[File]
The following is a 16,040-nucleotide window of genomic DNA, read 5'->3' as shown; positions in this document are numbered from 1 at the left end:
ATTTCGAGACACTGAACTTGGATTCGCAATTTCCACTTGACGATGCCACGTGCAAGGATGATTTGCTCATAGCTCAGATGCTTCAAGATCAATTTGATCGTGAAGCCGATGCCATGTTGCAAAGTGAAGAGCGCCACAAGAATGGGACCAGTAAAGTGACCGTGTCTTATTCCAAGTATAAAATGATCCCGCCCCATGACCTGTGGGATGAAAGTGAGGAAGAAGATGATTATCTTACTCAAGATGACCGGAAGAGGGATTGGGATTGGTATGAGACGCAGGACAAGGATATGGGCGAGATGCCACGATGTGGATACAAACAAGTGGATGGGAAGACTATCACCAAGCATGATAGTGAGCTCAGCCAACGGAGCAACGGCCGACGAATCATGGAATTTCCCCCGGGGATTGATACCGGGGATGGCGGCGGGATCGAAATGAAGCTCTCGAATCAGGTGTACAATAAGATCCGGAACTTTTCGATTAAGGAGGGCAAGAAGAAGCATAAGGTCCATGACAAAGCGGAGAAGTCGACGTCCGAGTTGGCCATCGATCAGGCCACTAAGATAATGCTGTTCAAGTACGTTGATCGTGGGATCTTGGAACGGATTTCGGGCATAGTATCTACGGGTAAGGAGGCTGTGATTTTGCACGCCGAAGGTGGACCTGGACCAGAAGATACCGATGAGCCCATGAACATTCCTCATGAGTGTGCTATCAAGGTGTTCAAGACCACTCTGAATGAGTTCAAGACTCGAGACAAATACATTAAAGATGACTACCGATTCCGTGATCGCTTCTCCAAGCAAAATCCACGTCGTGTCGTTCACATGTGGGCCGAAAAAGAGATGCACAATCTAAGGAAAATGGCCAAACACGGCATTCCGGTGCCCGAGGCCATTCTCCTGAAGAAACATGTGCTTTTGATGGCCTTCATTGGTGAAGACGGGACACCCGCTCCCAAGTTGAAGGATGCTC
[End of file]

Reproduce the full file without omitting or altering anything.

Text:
The following is a 16,040-nucleotide window of genomic DNA, read 5'->3' as shown; positions in this document are numbered from 1 at the left end:
ATTTCGAGACACTGAACTTGGATTCGCAATTTCCACTTGACGATGCCACGTGCAAGGATGATTTGCTCATAGCTCAGATGCTTCAAGATCAATTTGATCGTGAAGCCGATGCCATGTTGCAAAGTGAAGAGCGCCACAAGAATGGGACCAGTAAAGTGACCGTGTCTTATTCCAAGTATAAAATGATCCCGCCCCATGACCTGTGGGATGAAAGTGAGGAAGAAGATGATTATCTTACTCAAGATGACCGGAAGAGGGATTGGGATTGGTATGAGACGCAGGACAAGGATATGGGCGAGATGCCACGATGTGGATACAAACAAGTGGATGGGAAGACTATCACCAAGCATGATAGTGAGCTCAGCCAACGGAGCAACGGCCGACGAATCATGGAATTTCCCCCGGGGATTGATACCGGGGATGGCGGCGGGATCGAAATGAAGCTCTCGAATCAGGTGTACAATAAGATCCGGAACTTTTCGATTAAGGAGGGCAAGAAGAAGCATAAGGTCCATGACAAAGCGGAGAAGTCGACGTCCGAGTTGGCCATCGATCAGGCCACTAAGATAATGCTGTTCAAGTACGTTGATCGTGGGATCTTGGAACGGATTTCGGGCATAGTATCTACGGGTAAGGAGGCTGTGATTTTGCACGCCGAAGGTGGACCTGGACCAGAAGATACCGATGAGCCCATGAACATTCCTCATGAGTGTGCTATCAAGGTGTTCAAGACCACTCTGAATGAGTTCAAGACTCGAGACAAATACATTAAAGATGACTACCGATTCCGTGATCGCTTCTCCAAGCAAAATCCACGTCGTGTCGTTCACATGTGGGCCGAAAAAGAGATGCACAATCTAAGGAAAATGGCCAAACACGGCATTCCGGTGCCCGAGGCCATTCTCCTGAAGAAACATGTGCTTTTGATGGCCTTCATTGGTGAAGACGGGACACCCGCTCCCAAGTTGAAGGATGCTC